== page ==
My personal blog as a 'grown-up' Goth and Romantic living in the Highlands of Scotland. I write about the places I go, the things I see and my thoughts on life as a Goth and the subculture, and things in the broader realm of the Gothic and darkly Romantic. Sometimes I write about music I like and sometimes I review things. This blog often includes architectural photography, graveyards and other images from the darker side of life.

Goth is not just about imitating each other, it is a creative movement and subculture that grew out of post-punk and is based on seeing beauty in the dark places of the world, the expression of that in Goth rock. It looks back to the various ways throughout history in which people have confronted and explored the macabre, the dark and the taboo, and as such I'm going to post about more than the just the standards of the subculture (Siouxsie, Sisters of Mercy, Bauhaus, et al) and look at things by people who might not consider themselves anything to do with the subculture, but have eyes for the dark places. The Gothic should not be limited by what is already within it; inspiration comes from all places, the key is to look with open eyes, listen carefully and think with an open mind..

Monday, 23 February 2015

5 Things I Would Tell My Babybat Self

I watched ::this:: video on "3 Things You'd Tell Your New Lolita Self" by 'The Adventures of Rhon and Quinn' and it inspired me to think about what I would tell my Babybat newbie-Goth self. I started off with just 3 things, and ended up with 5... I've had over 10 years of hindsight to recognise my mistakes, and I'm sure in another 10 years I'll be able to write a longer list!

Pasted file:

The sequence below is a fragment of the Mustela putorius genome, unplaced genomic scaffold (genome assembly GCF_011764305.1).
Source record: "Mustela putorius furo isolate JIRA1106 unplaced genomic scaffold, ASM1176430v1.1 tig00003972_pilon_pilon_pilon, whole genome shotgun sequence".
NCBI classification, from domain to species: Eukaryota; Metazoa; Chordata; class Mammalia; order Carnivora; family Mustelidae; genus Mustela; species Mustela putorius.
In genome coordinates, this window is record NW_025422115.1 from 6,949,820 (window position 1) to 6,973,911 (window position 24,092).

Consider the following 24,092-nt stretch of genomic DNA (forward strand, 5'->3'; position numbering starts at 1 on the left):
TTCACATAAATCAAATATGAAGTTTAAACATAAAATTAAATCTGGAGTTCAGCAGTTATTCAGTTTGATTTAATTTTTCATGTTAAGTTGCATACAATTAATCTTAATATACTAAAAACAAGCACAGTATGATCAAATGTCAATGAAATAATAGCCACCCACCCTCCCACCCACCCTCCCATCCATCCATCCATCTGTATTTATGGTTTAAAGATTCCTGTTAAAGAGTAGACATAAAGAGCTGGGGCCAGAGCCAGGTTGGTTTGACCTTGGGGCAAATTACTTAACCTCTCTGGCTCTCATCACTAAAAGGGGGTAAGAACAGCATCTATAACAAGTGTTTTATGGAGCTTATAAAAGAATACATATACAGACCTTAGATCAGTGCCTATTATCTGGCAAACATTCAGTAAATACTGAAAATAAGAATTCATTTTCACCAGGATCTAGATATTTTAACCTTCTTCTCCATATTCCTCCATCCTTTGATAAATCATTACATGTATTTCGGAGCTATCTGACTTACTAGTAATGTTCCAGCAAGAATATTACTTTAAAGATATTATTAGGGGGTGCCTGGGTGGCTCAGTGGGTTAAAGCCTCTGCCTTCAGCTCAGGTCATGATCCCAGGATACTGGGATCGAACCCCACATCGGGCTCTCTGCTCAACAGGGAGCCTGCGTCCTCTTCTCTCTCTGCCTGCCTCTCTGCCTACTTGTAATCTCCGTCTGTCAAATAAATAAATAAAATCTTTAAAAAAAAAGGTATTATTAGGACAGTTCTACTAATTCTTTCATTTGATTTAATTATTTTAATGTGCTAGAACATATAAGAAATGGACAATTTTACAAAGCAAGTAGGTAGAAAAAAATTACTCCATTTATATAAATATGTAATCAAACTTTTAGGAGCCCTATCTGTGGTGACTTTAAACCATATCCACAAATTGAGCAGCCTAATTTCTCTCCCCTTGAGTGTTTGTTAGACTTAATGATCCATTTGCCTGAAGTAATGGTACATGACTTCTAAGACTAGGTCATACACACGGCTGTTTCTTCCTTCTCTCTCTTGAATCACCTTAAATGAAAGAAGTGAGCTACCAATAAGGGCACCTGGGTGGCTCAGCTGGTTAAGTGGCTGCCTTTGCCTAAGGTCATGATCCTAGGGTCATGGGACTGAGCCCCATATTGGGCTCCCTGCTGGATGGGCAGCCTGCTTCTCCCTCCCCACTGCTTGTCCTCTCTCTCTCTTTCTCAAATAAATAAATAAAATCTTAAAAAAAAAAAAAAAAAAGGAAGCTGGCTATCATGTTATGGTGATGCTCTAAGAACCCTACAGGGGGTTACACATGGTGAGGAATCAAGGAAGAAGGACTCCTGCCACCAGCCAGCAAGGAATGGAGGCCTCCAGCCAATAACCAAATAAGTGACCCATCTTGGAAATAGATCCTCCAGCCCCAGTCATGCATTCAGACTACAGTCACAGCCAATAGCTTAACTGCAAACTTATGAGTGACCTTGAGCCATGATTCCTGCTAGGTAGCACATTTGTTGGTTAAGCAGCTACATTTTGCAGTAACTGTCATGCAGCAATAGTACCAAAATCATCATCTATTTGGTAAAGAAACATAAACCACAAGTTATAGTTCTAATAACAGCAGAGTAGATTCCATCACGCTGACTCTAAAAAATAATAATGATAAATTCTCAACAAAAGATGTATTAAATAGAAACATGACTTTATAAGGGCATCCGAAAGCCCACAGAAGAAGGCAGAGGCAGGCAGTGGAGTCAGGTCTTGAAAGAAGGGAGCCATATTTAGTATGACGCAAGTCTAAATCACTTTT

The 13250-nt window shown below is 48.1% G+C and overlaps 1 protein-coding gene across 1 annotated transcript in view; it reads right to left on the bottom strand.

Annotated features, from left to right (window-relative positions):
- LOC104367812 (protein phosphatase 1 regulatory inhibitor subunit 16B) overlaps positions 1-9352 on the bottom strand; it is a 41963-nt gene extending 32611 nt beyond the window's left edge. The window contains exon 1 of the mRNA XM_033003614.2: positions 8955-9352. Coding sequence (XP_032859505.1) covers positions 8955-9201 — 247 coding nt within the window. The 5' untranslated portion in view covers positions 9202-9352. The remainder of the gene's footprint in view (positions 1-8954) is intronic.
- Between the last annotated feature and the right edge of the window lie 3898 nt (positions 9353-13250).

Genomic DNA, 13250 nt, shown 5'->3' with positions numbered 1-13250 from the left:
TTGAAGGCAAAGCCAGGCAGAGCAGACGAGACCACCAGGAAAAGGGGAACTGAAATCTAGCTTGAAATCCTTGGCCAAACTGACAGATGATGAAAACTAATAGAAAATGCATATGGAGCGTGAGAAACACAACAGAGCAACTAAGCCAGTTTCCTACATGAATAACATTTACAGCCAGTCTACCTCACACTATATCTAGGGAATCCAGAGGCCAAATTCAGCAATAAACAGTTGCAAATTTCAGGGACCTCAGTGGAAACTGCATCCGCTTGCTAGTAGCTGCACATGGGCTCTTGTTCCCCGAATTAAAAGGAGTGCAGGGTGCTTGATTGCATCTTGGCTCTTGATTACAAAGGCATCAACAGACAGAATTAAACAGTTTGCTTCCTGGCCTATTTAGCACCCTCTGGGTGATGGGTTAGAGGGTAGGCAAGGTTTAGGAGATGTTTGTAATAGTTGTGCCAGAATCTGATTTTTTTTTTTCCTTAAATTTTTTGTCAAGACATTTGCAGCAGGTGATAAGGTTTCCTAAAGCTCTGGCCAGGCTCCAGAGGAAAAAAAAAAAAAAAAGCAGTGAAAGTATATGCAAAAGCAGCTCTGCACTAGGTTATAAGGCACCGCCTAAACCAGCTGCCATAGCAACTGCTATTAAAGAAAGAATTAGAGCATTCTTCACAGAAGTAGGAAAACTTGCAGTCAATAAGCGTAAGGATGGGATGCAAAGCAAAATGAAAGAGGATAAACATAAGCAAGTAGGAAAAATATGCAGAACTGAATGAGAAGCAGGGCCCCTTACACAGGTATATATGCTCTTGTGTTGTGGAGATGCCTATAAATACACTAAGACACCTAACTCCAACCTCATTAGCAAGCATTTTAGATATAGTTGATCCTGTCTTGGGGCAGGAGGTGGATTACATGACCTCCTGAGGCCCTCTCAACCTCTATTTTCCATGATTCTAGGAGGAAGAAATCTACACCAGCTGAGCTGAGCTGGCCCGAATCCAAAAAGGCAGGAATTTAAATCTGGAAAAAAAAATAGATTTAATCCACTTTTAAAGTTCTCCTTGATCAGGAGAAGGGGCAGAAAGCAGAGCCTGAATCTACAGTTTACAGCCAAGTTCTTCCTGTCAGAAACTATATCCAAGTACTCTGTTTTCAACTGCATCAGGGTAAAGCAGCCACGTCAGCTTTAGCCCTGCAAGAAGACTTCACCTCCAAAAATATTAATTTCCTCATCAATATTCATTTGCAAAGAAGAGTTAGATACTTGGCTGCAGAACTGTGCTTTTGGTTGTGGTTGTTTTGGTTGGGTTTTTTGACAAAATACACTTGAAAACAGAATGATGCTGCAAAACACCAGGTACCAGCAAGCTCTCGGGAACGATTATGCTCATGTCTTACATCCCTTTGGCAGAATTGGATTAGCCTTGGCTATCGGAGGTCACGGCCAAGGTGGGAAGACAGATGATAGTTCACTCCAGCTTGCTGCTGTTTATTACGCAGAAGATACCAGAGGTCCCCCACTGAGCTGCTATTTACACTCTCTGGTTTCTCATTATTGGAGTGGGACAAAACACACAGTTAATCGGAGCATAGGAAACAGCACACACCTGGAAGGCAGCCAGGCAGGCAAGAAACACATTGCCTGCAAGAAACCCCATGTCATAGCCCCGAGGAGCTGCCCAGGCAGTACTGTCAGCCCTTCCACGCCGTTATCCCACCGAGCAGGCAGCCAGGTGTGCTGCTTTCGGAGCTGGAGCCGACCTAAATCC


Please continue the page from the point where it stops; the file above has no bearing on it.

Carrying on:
1) Just because something is black, that does not make it Goth.
This happened mostly because I could not afford to buy from proper made-for-Goth shops, and I was not very good at thrifting yet, especially as I was 14, 15 years old and didn't have much of an income, and not allowed to go internet shopping, plus I was at boarding school and not really allowed in the Goth shops in town... not that this actually stopped me from sneaking off anyway. I would eagerly grab anything that fit me and was black, and try and put it together into an outfit, with accessories that were as close to Goth as I could manage... really, I just looked a mismatched mess. I should have given some more thought to what I was wearing, and balanced desperation with patience, because I was unhappy with how I looked in what I thought was 'Goth' and this put me off fashion part of the subculture for a while (during which I experimented with hippie, Steampunk and anachronistic fashion) and not looking the part made it hard for me to get the confidence to talk to other people about my Goth interests, because I presumed they'd be cliquish as teenagers can be, and dismiss me for not looking Goth enough. I think this held back my exploration of the subculture. If I had put together flattering Goth outfits earlier, I think I would have stayed with Goth for a while longer, but I guess then I would not have learnt how to gather the medieval and fantasy elements from hippie fashion and use those in Goth, or bought some of the long velvet skirts I later dyed black, or got into Steampunk (while cross-dressing) and learnt how to do a shirt + frock-coat + waistcoat + trousers + hat outfit properly quite early on (good practice for wearing Ouji and Gothic Aristocrat fashion!). Either way, it's still good advice, and perhaps I needed to explore other subcultures anyway, and would have done that anyway.